General computer security is a major issue. A 2004 study conducted by USA TODAY and Avantgarde found that a personal computer running Microsoft Windows XP could be compromised within minutes of being placed on an unprotected Internet connection. The computer in question had been installed with default settings and had not been “hardened” against any attacks. The study concluded that a few simple steps were all that was necessary to reduce the risk from inevitable to unlikely (Acohido & Swartz, n.d.). This study alone should be evidence enough that any resources dedicated to computer security is money well spent. When running an online storefront, even the tightest of budgets can afford to utilize an SSL certificate to secure data transmissions and outsource site management to specialists.
The advent of wireless networks and web browsers on mobile devices has made the possibility of third party eavesdropping an ever increasing risk. When operating an online storefront, the vendor must provide protection against eavesdropping to ensure that private customer information such as credit card or social security numbers is transmitted without risk of compromise. The primary method for securing web communications is to encrypt the traffic via Secure Sockets Layer (SSL). SSL uses private key encryption to ensure that all traffic between user and server is unreadable in the event that it is intercepted (Garfinkel, 2001). SSL certificates are inexpensive and available from a known group of trusted vendors. As of October 28, 2008, SSL certificates for one year are available for as low as $249 (Thawte , 2008). This cost is a drop in the bucket compared to the potential lost revenue for any one trying to operate an online storefront without using SSL encryption.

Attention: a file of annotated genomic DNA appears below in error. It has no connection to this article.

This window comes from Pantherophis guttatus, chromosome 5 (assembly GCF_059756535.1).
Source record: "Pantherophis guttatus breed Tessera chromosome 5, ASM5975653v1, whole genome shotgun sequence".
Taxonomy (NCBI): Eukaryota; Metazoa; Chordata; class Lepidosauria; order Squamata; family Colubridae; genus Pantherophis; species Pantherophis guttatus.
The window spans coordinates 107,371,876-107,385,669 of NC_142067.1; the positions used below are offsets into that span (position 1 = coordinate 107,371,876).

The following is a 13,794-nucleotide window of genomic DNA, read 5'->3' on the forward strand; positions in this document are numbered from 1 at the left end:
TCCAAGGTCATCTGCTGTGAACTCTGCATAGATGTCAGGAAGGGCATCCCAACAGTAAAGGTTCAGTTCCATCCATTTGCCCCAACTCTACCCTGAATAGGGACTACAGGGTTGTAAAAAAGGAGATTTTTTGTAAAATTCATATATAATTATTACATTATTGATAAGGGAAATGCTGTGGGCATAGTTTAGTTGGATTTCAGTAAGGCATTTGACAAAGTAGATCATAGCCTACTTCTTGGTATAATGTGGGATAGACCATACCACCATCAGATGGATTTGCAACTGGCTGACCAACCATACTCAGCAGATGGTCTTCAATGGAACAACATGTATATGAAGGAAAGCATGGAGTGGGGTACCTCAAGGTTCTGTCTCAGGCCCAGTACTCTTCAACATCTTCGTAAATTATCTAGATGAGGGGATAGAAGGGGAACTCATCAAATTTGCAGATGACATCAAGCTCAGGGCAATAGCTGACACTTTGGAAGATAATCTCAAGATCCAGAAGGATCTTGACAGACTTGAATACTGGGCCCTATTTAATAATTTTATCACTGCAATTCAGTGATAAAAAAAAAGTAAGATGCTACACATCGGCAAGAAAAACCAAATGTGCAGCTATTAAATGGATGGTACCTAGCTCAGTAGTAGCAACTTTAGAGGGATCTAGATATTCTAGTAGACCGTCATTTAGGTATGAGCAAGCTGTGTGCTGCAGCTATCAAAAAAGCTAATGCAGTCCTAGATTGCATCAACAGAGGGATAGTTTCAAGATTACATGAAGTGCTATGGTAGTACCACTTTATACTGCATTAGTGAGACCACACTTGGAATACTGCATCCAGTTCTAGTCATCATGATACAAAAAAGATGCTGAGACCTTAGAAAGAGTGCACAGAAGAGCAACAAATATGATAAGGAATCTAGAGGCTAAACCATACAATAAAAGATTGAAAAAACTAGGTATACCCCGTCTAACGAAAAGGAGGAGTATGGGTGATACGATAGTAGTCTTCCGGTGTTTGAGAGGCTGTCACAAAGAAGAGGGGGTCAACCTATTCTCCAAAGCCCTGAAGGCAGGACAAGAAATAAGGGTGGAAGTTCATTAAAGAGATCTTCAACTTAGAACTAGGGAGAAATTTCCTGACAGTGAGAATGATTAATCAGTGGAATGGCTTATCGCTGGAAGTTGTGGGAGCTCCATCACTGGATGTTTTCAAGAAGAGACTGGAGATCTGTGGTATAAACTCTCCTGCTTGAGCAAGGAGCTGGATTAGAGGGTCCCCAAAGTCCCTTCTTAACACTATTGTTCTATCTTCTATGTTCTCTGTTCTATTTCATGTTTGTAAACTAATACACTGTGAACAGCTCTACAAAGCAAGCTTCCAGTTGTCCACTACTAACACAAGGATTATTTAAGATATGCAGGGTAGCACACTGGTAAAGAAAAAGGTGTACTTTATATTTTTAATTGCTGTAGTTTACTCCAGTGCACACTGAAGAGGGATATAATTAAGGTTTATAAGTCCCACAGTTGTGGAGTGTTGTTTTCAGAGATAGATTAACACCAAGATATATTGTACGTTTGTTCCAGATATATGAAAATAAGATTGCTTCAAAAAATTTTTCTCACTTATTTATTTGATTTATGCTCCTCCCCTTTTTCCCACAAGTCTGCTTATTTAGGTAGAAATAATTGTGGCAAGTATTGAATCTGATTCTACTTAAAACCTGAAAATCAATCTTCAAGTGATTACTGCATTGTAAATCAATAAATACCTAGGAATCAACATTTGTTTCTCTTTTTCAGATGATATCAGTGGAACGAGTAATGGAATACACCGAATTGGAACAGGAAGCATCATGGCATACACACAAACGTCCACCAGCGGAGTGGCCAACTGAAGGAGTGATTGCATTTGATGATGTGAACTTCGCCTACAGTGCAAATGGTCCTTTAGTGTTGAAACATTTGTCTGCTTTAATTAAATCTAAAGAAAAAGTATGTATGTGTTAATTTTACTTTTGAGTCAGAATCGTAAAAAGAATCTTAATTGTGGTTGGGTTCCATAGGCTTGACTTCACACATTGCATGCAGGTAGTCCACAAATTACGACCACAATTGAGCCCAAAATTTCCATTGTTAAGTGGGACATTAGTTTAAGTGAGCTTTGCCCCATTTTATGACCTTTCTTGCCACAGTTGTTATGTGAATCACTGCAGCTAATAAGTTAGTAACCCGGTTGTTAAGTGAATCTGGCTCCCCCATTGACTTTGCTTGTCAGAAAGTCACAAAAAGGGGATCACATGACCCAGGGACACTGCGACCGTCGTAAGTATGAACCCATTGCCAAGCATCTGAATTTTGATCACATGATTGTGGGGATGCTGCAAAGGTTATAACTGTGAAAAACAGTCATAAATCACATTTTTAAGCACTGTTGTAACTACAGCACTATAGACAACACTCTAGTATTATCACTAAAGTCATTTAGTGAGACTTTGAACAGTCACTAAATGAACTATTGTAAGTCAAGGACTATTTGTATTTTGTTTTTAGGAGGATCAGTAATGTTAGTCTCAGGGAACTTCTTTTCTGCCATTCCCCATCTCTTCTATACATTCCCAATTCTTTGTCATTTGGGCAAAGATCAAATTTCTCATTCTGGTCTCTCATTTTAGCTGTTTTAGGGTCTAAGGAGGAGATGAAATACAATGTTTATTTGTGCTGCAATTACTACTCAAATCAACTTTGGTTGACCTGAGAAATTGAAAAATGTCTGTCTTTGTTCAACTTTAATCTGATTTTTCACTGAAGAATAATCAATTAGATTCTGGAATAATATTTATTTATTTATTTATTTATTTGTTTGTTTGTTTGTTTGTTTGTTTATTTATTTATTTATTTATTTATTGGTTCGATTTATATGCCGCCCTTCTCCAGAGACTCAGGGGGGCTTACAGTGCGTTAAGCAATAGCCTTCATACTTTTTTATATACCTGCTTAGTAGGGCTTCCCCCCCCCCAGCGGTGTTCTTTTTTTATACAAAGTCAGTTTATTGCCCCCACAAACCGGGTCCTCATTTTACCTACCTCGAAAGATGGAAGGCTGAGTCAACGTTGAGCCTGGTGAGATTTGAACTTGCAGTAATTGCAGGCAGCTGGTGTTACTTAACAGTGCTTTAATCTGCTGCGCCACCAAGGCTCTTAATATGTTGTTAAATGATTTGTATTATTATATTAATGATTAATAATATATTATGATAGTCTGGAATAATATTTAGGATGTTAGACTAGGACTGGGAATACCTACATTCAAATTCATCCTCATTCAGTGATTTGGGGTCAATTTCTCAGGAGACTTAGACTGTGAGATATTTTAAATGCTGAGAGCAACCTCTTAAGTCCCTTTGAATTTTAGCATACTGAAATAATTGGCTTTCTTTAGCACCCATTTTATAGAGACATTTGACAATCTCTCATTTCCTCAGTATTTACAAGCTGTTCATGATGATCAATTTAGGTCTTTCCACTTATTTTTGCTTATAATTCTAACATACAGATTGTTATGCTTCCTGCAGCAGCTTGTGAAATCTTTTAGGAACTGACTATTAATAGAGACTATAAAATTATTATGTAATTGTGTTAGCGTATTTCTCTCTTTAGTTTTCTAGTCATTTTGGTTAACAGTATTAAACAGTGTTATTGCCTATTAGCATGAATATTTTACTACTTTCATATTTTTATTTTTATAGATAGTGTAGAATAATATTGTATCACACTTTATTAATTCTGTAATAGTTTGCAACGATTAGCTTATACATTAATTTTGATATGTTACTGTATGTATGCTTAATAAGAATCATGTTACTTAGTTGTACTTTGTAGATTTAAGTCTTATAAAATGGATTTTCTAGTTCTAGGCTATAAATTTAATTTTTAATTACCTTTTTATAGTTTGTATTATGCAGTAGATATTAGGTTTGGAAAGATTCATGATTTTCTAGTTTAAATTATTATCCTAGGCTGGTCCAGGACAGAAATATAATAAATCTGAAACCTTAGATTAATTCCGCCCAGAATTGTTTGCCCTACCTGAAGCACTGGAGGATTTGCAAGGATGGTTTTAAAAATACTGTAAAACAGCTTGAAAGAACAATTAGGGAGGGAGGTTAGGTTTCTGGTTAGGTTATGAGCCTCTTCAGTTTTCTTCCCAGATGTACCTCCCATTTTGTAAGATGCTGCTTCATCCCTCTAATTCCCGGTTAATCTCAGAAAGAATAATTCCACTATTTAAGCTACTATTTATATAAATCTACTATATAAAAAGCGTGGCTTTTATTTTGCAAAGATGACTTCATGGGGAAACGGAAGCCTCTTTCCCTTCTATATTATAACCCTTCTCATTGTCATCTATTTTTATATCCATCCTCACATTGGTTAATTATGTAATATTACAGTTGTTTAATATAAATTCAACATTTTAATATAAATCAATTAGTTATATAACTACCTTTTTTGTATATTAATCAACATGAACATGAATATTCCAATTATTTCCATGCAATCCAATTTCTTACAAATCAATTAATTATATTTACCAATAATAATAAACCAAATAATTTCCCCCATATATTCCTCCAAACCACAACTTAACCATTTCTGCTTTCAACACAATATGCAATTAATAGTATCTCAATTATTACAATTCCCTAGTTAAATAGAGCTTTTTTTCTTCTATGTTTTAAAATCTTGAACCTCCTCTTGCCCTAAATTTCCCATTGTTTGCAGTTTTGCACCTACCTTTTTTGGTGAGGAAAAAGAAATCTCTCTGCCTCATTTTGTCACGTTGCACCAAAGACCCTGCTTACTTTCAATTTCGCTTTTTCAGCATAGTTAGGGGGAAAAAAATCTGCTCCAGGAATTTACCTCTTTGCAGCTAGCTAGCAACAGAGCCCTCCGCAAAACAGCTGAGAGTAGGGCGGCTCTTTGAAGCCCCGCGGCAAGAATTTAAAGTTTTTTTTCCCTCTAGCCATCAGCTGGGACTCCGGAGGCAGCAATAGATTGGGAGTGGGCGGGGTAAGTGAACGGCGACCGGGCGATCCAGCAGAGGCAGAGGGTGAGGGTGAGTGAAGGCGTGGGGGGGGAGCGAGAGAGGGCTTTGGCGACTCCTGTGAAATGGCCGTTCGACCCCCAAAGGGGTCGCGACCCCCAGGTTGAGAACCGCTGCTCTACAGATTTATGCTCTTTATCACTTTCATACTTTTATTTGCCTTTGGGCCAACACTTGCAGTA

When comes to server security, there are two paths to follow. The first path is to handle the entire Web operation internally. That means purchasing servers and hiring individuals to manage them. Depending on the complexity of the web site, this scenario may be the only feasible solution. Another option is fully hand over the operation of the web site to a company that specializes in hosting online storefronts. As an example, HostICan provides web hosting starting at $6.95 per month (HostICan, 2008). They manage the security of the servers while their customers focus on the content. This solution may not be appropriate in all situations depending on the security of the data involved. For a new online storefront, this is an easy way to break into the market without breaking the bank.
Acohido, B., & Swartz, J. (n.d.). Unprotected PCs can be hijacked in minutes. USA Today. Retrieved October 31, 2008, from MasterFILE Premier database.
Garfinkel, S. (2001). Web security, privacy & commerce (2nd. ed.). Sebastopol, CA: O’Reilly.
HostICan. (2008). HostICan – Web Hosting. Retrieved October 28, 2008.
Thawte, Inc. (2008). Buy thawte SSL certificates. Retrieved October 28, 2008.
Rayport, J. F., & Jaworski, B. J. (2004). Introduction to e-commerce (2nd ed.). New York: McGraw-Hill/Irwin.